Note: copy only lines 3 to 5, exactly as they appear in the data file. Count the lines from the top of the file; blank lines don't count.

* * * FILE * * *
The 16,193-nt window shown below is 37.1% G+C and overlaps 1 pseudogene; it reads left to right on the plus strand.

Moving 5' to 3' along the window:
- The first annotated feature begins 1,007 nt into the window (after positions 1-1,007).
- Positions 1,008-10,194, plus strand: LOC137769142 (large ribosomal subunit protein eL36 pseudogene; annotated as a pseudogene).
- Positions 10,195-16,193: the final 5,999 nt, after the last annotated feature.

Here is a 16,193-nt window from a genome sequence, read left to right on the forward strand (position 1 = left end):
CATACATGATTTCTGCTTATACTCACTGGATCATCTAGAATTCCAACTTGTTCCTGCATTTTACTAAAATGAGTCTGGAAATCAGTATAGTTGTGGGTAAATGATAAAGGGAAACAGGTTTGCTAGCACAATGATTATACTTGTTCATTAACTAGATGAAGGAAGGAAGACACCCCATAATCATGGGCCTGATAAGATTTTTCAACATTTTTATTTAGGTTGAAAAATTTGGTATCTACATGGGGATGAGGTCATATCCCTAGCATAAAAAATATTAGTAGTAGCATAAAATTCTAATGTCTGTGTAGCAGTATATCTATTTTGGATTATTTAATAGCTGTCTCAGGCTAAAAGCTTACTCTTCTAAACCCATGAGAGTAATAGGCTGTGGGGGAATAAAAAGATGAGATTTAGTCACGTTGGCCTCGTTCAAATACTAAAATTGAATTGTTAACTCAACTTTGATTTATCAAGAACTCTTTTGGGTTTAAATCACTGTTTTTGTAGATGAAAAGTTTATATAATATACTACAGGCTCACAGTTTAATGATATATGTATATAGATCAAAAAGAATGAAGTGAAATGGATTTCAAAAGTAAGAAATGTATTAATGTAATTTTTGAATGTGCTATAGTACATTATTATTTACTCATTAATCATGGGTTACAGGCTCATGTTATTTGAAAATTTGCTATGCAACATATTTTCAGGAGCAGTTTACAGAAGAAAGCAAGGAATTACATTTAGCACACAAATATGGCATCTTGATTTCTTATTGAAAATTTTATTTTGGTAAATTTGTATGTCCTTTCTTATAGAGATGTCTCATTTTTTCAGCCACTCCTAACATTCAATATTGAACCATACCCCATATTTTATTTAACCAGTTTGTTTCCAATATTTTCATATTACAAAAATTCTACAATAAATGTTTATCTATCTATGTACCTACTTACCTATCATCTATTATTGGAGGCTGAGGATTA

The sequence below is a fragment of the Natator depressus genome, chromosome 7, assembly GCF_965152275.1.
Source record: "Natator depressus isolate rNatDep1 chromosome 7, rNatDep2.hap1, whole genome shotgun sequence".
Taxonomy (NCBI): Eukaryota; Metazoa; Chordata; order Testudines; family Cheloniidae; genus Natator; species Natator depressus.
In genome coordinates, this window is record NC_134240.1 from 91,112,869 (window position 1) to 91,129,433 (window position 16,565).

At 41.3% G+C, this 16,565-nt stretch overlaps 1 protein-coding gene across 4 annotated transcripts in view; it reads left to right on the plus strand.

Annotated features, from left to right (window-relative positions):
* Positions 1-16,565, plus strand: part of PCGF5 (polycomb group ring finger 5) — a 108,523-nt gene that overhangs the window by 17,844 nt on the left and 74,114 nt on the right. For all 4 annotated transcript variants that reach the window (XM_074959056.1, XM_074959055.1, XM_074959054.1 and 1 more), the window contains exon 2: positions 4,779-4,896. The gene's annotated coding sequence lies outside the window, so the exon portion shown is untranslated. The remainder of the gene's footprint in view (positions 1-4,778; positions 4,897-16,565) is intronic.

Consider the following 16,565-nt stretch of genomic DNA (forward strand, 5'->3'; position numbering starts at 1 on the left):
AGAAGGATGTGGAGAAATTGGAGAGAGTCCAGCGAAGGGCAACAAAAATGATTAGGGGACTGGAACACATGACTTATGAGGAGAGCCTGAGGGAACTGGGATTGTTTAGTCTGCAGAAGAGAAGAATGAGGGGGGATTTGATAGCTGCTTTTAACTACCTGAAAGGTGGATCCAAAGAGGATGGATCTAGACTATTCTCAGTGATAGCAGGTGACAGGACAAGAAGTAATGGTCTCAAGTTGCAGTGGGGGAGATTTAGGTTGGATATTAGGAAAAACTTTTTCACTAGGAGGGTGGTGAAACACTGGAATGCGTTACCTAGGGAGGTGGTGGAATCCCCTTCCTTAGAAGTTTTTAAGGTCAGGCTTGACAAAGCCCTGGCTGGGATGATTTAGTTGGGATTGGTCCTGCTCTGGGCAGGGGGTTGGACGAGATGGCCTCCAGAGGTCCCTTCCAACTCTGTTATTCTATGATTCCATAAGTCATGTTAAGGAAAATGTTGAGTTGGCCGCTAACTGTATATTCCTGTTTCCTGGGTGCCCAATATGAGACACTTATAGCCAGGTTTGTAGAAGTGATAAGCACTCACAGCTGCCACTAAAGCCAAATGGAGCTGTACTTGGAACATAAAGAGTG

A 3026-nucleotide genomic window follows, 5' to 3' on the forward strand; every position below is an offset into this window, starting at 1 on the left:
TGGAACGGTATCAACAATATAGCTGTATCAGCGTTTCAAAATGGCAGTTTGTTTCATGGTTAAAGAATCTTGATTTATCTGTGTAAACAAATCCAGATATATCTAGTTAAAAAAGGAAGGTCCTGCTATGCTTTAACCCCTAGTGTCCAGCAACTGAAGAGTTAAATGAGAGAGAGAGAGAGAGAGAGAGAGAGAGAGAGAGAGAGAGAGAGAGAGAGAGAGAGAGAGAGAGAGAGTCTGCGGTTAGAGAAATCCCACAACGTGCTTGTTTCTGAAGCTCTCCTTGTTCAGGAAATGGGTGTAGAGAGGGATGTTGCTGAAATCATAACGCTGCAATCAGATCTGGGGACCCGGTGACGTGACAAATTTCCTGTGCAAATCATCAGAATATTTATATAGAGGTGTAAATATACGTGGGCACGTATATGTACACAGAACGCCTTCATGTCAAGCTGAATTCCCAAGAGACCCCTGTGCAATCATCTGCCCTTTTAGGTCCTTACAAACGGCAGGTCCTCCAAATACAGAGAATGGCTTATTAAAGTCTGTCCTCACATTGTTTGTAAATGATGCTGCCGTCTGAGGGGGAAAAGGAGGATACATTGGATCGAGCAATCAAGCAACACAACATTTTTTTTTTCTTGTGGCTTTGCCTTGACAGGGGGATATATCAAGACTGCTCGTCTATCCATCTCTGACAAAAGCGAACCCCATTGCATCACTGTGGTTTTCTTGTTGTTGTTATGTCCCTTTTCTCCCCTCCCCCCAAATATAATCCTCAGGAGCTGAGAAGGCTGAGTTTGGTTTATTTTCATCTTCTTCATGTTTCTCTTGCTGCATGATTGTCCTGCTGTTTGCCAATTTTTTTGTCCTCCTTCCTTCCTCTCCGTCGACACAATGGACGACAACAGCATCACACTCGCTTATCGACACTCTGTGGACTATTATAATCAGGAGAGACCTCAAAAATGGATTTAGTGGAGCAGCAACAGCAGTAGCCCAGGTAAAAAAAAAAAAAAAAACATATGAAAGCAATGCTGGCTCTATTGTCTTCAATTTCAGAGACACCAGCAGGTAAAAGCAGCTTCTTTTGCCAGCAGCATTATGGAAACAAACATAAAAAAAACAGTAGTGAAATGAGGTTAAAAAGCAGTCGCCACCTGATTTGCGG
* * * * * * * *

- The first annotated feature begins 1,007 nt into the window (after positions 1-1,007).
- Positions 1,008-10,194, plus strand: LOC137769142 (large ribosomal subunit protein eL36 pseudogene; annotated as a pseudogene).
- Positions 10,195-16,193: the final 5,999 nt, after the last annotated feature.